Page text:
“Nevertheless, the Kalevalaic poetry is entangled in a web of talk about Finnishness, something that goes back centuries. One of my research findings is that the media tends to emphasise the Romantic approach, whereas musicians have the ability to see runo singing in a context that is more accurate. It is not a phenomenon tied to the national state of Finland, but rather a way of using language which is similar throughout the whole Baltic-Finnic linguistic area.”
Why is the runo singing metre so fascinating?
“It is a metre that is extremely symmetric in nature. Verses and melody lines meet in a way that is simply mathematical in structure!” Haapoja enthuses. “Laments, for example, do not have a similar structural element because they meander emotionally. A metre, however, provides a certain framework and seems to be important to people. In a way, it replicates life and the workings of the human mind by striving towards logic, yet leaving space for randomness at the same time.”
The runo singing metre has often been explored through the Kalevala and its classic eight-syllable verse, but Haapoja sees this as just one possible truth – when sung, the form changes and verses can become longer or shorter.
“Each verse is divided into four parts, where certain size restrictions apply to the syllables. It includes just enough boundaries to provide a starting point, but it is also easy to come back to. It is possible to stick to the metre, although some Ingrian verses, for example, drop the last syllable, and the partial repeats of the soloists and the chorus blur the picture further. A limited space allows creativity to flourish.”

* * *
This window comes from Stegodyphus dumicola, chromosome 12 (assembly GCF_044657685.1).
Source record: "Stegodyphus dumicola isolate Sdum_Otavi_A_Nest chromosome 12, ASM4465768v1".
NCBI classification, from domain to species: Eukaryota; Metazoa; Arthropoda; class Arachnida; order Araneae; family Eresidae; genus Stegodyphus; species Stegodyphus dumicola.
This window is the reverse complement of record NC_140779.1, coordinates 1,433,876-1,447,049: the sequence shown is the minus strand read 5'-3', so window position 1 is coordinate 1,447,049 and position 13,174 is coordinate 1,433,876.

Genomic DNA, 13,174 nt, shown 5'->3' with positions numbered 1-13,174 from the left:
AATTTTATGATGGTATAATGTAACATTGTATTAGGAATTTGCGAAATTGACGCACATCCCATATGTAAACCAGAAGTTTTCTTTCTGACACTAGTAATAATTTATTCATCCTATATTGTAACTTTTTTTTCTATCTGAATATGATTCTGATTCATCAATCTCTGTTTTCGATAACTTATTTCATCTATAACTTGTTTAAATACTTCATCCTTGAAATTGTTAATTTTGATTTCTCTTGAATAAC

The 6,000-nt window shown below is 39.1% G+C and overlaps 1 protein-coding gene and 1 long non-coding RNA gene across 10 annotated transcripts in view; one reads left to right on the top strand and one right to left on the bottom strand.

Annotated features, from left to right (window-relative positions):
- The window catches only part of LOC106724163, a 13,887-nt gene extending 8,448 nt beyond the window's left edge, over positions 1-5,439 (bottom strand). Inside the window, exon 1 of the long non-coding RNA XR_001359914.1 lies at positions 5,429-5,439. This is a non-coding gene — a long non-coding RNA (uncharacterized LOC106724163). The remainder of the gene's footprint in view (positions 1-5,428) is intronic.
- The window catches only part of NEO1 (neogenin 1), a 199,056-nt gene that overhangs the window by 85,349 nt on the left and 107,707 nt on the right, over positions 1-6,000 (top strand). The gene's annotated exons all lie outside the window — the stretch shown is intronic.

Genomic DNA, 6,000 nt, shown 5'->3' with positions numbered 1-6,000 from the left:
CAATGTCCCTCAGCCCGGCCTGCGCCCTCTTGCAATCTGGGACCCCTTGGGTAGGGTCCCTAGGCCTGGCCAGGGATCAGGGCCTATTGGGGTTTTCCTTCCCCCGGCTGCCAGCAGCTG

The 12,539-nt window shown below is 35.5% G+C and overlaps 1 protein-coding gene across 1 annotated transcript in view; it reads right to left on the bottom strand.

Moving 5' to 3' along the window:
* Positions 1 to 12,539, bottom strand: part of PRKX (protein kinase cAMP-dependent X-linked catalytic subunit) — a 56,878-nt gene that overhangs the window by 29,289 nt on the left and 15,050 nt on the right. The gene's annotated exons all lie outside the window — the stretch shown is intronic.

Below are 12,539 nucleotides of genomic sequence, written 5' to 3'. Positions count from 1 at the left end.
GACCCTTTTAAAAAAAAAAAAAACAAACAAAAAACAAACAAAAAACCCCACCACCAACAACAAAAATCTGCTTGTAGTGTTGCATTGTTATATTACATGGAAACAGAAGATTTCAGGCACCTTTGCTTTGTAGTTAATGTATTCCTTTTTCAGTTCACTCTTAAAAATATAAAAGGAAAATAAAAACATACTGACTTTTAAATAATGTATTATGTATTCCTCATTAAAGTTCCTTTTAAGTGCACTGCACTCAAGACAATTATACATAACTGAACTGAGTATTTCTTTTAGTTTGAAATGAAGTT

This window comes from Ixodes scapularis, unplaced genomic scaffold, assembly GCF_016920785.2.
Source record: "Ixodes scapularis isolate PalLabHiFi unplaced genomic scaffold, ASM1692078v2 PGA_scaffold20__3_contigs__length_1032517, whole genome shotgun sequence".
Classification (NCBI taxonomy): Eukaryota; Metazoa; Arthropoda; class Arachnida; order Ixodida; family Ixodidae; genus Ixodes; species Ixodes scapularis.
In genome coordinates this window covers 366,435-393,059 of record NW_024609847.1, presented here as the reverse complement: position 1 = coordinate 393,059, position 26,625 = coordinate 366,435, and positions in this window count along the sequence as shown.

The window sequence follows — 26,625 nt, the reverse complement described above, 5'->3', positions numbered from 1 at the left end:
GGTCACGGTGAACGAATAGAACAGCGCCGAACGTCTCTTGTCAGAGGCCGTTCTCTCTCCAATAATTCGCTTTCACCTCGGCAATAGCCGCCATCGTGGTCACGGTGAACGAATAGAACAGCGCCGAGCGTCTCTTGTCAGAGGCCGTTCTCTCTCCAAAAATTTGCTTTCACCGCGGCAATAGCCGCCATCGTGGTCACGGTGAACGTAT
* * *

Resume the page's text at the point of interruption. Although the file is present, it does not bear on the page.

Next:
Musician does research, researcher makes music
Runo singing has been a significant form of expression and self expression for thousands of years.
“It has provided – and from my own perspective as a singer, it still does – a tool for expressing things through a form so beautiful that I doubt it could be matched in speech,” says Haapoja.
“Many folklorists have, at least traditionally, been wary of the idea of self-expression, having felt that the whole concept was invented in the modern, individualistic 21st century. I believe that runo singing includes simultaneous levels of collective and individual expression. Having sung runo songs myself, I find it hard to believe that people wouldn’t have felt things equally deeply a hundred years ago…”
“What makes runo songs fascinating is that they reflect and resonate a worldview that now belongs to the past: skills, knowledge, beliefs and religion. The power of the word previously had a significance that is almost impossible for a modern person to comprehend. It was thought that by saying something out loud it would really happen. We, too, believe in the power of words but more likely in relation to things such as our systems of government.”
Through her dissertation, Haapoja is mapping out what words mean to a contemporary folk singer whose worldview does not give a similar power to the words of a poem. “Even a century ago, people still believed that saying the right words guaranteed more prosperity when fishing. When someone says the same words today, they may still have a meaningful experience even without having any knowledge of the methods of traditional fishing. In my mind, this experience should not be downplayed.”